Monday, December 7, 2015

California International Marathon Relay (Troy & Troy)


December 6, 2015 - Sacramento, Ca


Marathon Relay - 26.2m (My leg is over 13m) – Legs #1 & 2
Note: The CIM Relay Races started in 1991.





Relay Teammates:

Troy Outman

Other Teammates:


*Catch Us If You Can: Leonie Alesci, Megan Sebra & Robin Soares

*FCA Endurance: Trixie Bradley, Karen Nickel & Stephanie Holloway

*Good Job: Janell Peterson and Friends

Track/Local Friends

*Pacers: Jim Kepfer, Melissa Johnson, Lee McKinley, Jamie Frink  & Tim Twietmeyer

*Racers: Annette Korn, Christine Val, Dave Campbell, Elizabeth Kastura, Helen Martin, Jason Shykowski, Ken Campbell, Melissa Penwell, Todd Osterberg

I've been excited to do this race as a relay with my good friend and running partner, Troy Outman.  We are "FCA Troy Squared". My goal is to break 1:30 for the 1/2.  Troy will also try to break 1:30 for a total time of sub 3.  However, I had some achilles pain on my last long run, and Troy also had some foot pain a few weeks back, so anything can happen.

At 5:45 I drive to the start with our neighbor, Tim Twietmeyer, who is keeping his tradition of pacing others to Boston Qualifying.  I drop off Tim and part at Beale's Pt and jog to the start.  It's dark and sprinkling.  Thankfully Robin reminded me to take a headlamp.

Running slowing to the start I immediately feel the tender achilles. This is not good.  I go real easy hoping it will warm up.  I do some stretching and take in the surreal site of 2000 runners, 100 porta potties and just as many trash-bag make-shift rain-jackets.

Eric Gilsenan is announcing as usual.  The National Anthem is sung wonderfully.  Then the mayor of Folsom, who is running the relay as well, jokes and tells us all to leave Folsom as quickly as possible.

I shed my rain jacket, just as it starts raining harder, and re-tie my shoes tighter, hoping it will help hold my Achilles together.  The wheelchairs and blind-runners have been sent off.  Now it's our turn.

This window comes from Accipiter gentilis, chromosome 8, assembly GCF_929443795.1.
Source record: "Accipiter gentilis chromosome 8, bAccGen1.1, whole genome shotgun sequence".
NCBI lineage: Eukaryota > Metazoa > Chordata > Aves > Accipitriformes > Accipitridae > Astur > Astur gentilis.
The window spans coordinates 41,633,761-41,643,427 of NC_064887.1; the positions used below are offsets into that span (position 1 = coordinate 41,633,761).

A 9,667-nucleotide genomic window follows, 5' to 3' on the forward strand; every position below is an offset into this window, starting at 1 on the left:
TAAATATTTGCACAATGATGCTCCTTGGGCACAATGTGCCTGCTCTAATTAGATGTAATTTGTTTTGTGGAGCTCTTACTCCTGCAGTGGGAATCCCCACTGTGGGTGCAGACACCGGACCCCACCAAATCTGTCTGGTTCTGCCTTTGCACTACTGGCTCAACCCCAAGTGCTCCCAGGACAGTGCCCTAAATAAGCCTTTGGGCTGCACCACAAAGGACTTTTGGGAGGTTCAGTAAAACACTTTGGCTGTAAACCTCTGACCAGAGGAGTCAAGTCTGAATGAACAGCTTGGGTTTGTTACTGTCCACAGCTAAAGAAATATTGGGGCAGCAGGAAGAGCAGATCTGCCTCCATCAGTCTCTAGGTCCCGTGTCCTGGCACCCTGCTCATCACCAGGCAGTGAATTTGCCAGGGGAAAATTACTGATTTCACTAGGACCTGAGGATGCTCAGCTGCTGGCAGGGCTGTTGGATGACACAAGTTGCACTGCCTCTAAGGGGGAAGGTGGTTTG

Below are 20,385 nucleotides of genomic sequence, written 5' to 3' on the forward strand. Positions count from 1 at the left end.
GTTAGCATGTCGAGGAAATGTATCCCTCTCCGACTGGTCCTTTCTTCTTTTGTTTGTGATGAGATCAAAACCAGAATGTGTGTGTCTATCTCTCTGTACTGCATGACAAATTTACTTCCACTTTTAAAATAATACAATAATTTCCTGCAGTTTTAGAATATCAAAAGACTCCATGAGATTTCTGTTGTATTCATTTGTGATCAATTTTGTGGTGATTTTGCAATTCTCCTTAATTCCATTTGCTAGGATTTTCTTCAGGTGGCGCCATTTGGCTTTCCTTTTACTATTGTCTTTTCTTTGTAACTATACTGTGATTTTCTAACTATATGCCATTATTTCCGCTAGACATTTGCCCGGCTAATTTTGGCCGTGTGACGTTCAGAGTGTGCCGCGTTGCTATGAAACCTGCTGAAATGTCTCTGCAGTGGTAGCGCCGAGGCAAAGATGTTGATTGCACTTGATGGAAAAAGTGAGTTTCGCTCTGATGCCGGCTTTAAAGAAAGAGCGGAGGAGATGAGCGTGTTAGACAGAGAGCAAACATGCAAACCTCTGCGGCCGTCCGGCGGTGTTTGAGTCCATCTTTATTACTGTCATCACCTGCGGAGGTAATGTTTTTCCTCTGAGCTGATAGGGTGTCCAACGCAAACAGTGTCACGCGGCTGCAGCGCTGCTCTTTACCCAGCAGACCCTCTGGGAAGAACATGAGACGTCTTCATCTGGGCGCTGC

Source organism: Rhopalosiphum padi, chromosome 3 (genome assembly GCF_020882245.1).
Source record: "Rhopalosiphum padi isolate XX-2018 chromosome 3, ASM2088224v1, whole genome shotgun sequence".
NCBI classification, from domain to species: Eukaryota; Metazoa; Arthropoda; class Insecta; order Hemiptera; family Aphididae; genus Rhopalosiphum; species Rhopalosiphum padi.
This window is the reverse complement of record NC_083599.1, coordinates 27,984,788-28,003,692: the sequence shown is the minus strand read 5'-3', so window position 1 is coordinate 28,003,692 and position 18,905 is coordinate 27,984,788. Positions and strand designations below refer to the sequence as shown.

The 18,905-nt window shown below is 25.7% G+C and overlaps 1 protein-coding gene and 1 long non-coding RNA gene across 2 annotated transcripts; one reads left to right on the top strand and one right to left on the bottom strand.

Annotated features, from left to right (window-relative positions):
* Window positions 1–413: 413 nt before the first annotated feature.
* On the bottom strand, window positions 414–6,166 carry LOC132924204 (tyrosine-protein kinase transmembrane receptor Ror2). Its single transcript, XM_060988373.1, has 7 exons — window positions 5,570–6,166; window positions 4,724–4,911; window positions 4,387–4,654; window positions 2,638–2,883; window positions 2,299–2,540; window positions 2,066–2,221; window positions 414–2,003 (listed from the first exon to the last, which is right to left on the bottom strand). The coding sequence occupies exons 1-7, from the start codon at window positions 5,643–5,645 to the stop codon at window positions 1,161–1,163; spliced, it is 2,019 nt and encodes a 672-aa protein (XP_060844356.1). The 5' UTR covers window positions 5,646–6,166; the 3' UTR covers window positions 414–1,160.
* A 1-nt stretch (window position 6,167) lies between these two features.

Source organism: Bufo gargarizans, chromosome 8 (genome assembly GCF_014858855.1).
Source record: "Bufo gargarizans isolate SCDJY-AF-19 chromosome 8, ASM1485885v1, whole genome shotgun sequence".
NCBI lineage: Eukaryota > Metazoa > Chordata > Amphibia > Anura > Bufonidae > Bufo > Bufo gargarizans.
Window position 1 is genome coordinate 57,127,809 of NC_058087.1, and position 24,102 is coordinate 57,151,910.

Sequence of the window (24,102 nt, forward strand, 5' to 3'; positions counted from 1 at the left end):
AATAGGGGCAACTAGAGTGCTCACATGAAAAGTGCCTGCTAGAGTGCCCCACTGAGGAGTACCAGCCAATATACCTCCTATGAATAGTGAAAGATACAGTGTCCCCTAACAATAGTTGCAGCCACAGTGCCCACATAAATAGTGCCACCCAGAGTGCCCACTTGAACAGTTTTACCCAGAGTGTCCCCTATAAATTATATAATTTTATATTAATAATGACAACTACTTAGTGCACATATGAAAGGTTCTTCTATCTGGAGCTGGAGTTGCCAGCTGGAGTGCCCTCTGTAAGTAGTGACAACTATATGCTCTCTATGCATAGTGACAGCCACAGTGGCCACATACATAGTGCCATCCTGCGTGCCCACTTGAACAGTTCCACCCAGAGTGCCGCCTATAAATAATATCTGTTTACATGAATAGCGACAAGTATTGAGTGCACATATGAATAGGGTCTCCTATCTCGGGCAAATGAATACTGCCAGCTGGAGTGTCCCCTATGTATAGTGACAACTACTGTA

Go!  We're off.  I'm about 15 rows back.  It's pretty packed and already feel the pressure to run everybody else's race.  I see our friend, Dave Campbell, on the other side of the road.  He looks like he'll do very well today.

Mile 1. 6:42. My achilles is already hurting.  We make the rt turn and climb Oak Ave and I have to ease up as the pain gets sharper.  I feel a little helpless. I might have to limp along and show up late and my partner will be stressed and wondering where I am.  Relays are really fun, but when something goes wrong, they become doubley stressful.  I may also risk serious injury jeopardizing my March marathon.

Mile 2. 6:55. In this helpless situation I'm again reminded by God to completely rely on Him.  He comforts me.  Gives me things to try, like pushing off on my big toe.  And reminds me to run appreciative, like He's already saved the day and I'm finished and thanking Him.  Amazingly, and unlike my training run last week, the sore tendon is feeling better, not worse.

151206_cimrelay_troy_thumb1Mile 3. 6:39. I continue to push off the big toe and thank God and encourage others around me.  Especially the wheel chair racer and the blind runners.  Blind runners rock!  With all the people darting around, it's hard to imagine running almost 10mph with the constant fear of tripping and falling hard.  Or worse, running into something.  Their guide partner has a big resonsibility.  Like a relay runner trying to get to the exchange on time!

Mile 4. 6:47. I look forward to seeing Karen Nickel at the start of leg 2.  She's running as another FCA Endurance team (Trixie, Karen, Stephanie).  She has an injured calf, but a great attitude.   It seems to take forever to get there.  I keep thinking we turn at the next light.  I see a kid running with his shoe untied. Fortunately he's a relay and will chance it.

Mile 5. 6:47. Finally we round the corner.  I see Karen.  Great seeing a friend to take my mind off of this difficult pace.